Taylor responded that the associate was “already at the trap” — slang for a house used for drug trafficking.

Glover told her to be on standby to pick him up if he made bail. “I’m going to get me some rest in your bed,” he said, according to the recording.

“Love you,” he said, at the end of the call.

“Love you, too,” she replied.”

After listening to the conversation above Aguilar issued an apology for “mischaracterizing” their relationship.

The Courier Journal reported:

“In his email to The Courier Journal, Aguiar apologized to “the public and to Breonna’s family” for mischaracterizing the relationship, saying it was based on an erroneous conclusion he drew without the benefit of the jail recording.”

There have also been accusations that suggest Taylor took part criminal behavior and drug dealing along with Glover.

Evidence to prove this was given during a call made by Glover from jail. After being arrested on March 13th Glover told a girlfriend that Taylor was holding $8,000 for him and had been “handling all my money.”

This statement was recanted in August by Glover who denied Taylor had been holding money for him. Police were unable to find drugs or money while searching Taylor’s apartment. Given the lack of evidence found and Taylor’s clean record it is difficult to say whether Taylor partook in criminal activity.

There has also been false information reported regarding the search itself. Shortly after midnight on March 13, the night of the raid, officers arrived at Taylor’s apartment where she and her boyfriend, Kenneth Walker, were sleeping.

One of the most contentious pieces of this case is whether police alerted Taylor of their presence. Though the officers were not obligated to inform the couple, given the no-knock warrant, neighbors reported that they heard officers identify themselves before entering the apartment.

During an NPR interview Amina Elahi, a reporter for WFPL, said that Attorney General Daniel Cameron confirmed, while they didn’t have to, the officers identified themselves:

“What Cameron said about this was that they interviewed one of Breonna Taylor’s neighbors, who corroborated the police’s claim that they said who they were before breaking down her door.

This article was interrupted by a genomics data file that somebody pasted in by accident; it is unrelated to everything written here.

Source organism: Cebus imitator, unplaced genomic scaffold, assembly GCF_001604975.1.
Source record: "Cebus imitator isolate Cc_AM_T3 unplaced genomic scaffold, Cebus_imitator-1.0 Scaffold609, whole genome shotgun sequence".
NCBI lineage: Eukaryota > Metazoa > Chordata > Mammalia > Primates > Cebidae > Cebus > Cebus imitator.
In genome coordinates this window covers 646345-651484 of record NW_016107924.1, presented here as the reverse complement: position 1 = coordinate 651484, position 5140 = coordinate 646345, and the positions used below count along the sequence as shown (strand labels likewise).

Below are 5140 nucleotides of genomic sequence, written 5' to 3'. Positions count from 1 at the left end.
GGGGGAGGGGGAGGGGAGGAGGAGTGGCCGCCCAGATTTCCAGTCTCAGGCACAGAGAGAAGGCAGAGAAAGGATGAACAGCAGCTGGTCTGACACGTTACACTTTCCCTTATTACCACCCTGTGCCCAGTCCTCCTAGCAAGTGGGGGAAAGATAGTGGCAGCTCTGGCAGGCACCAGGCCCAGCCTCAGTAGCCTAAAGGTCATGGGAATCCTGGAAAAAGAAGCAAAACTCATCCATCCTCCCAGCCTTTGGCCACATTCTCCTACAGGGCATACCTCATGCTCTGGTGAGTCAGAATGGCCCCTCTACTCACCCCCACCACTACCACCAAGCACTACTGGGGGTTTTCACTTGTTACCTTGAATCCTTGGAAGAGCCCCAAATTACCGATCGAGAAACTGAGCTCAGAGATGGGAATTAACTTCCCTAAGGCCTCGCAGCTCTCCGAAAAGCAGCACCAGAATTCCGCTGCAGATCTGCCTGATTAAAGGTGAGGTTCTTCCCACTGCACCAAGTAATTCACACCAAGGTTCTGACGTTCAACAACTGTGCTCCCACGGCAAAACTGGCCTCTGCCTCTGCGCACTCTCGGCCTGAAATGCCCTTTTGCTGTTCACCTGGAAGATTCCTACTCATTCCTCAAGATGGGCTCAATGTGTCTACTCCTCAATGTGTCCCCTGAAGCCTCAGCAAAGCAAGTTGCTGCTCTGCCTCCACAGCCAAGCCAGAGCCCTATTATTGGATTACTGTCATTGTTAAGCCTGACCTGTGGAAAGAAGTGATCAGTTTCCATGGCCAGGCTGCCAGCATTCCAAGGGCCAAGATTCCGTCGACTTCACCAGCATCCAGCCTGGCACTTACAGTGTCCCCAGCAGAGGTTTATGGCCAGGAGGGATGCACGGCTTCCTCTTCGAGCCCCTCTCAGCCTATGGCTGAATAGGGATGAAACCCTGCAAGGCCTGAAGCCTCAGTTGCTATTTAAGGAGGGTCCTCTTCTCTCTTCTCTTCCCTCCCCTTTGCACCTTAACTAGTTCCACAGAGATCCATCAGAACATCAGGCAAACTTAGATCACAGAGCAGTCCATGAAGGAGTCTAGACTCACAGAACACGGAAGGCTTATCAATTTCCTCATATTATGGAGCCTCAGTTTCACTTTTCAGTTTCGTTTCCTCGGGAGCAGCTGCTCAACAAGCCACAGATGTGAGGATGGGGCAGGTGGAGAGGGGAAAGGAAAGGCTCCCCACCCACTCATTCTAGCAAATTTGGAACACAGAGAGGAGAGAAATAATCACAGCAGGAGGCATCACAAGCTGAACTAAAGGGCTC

Other neighbors disagreed and claimed that they didn’t hear officers introduce themselves before entering the apartment.

Police then used a battering ram to enter the apartment where Walker and Taylor were waiting. As they walked down the hallway to the front door three officers entered the apartment causing Walker to fire what he deemed a “warning shot” at officers. Officers then returned fire striking Taylor five times. Taylor died in the hallway.

Walker claims that the shot he fired was aimed at the ground to warn off the intruders, however this claim was debunked by Attorney General Cameron.

During the NPR interview Elahi also reported that the bullet that struck Mattingly came from Walker:

“Attorney General Cameron also said the ballistics report confirmed that the bullet that struck Sergeant Jonathan Mattingly came from Breonna Taylor’s boyfriend Kenneth Walker.”

Walker’s first shot hit Sgt. Jonathan Mattingly in the upper thigh forcing officers to fire back, making their shots justified. Although the officers were not tried for homicide, one of the officers, Brett Hankison, was indicted on Wednesday for endangering bystanders. He is being charged with three counts of wanton endangerment in the first degree after one of the shots went into another apartment.

The lawsuit stated:

“Shots were blindly fired by the officers all throughout Breonna’s home and also into the adjacent home, where a five-year-old child and a pregnant mother had been sleeping.”

Following the decision not to charge the three officers with the murder or Taylor cities across the US erupted into violence and anarchy.